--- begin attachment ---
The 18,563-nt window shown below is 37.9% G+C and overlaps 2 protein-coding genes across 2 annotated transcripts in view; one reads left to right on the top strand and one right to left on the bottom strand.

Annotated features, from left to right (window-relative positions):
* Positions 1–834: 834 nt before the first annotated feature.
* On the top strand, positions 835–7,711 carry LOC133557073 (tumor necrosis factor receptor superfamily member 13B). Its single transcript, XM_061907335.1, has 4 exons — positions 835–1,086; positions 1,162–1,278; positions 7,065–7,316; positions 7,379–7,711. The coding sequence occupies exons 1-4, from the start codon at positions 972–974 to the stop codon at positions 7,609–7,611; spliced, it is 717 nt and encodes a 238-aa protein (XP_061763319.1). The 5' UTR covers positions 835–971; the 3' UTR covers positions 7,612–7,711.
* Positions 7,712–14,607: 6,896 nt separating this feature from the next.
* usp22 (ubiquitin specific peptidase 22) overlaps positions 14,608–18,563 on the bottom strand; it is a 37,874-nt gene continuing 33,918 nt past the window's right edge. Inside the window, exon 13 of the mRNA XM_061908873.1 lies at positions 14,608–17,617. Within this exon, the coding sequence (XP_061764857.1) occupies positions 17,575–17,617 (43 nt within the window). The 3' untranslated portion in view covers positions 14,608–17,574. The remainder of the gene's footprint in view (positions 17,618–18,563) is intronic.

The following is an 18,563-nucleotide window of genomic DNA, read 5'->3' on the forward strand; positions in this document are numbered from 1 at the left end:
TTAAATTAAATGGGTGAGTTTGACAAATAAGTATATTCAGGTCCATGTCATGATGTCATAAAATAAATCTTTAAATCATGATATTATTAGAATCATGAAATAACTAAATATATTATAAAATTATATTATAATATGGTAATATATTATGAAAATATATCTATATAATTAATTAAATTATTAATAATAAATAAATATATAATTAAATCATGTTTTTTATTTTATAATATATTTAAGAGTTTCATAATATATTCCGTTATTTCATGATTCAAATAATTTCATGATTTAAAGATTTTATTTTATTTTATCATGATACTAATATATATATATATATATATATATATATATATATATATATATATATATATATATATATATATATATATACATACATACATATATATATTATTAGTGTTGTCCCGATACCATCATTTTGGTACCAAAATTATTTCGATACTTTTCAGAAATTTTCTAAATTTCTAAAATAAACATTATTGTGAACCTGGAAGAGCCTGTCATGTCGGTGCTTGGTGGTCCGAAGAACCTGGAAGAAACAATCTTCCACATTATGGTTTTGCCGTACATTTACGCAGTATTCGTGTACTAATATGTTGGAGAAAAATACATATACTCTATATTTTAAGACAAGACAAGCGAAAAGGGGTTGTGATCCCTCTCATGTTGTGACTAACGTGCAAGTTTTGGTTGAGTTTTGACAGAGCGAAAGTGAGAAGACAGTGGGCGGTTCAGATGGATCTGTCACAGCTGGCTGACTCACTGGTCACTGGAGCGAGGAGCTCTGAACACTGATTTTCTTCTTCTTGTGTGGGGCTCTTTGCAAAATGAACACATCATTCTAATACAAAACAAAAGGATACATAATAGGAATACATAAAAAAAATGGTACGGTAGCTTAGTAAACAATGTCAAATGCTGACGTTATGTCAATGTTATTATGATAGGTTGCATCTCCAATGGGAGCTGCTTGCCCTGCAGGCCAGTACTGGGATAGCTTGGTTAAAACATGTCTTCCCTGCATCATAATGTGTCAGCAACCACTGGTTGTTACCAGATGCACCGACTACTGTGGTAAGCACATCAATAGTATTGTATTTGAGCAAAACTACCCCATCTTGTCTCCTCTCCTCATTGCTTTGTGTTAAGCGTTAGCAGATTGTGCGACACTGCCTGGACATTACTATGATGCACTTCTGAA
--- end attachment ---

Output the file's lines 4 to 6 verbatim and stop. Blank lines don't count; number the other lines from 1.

* On the top strand, positions 835–7,711 carry LOC133557073 (tumor necrosis factor receptor superfamily member 13B). Its single transcript, XM_061907335.1, has 4 exons — positions 835–1,086; positions 1,162–1,278; positions 7,065–7,316; positions 7,379–7,711. The coding sequence occupies exons 1-4, from the start codon at positions 972–974 to the stop codon at positions 7,609–7,611; spliced, it is 717 nt and encodes a 238-aa protein (XP_061763319.1). The 5' UTR covers positions 835–971; the 3' UTR covers positions 7,612–7,711.
* Positions 7,712–14,607: 6,896 nt separating this feature from the next.
* usp22 (ubiquitin specific peptidase 22) overlaps positions 14,608–18,563 on the bottom strand; it is a 37,874-nt gene continuing 33,918 nt past the window's right edge. Inside the window, exon 13 of the mRNA XM_061908873.1 lies at positions 14,608–17,617. Within this exon, the coding sequence (XP_061764857.1) occupies positions 17,575–17,617 (43 nt within the window). The 3' untranslated portion in view covers positions 14,608–17,574. The remainder of the gene's footprint in view (positions 17,618–18,563) is intronic.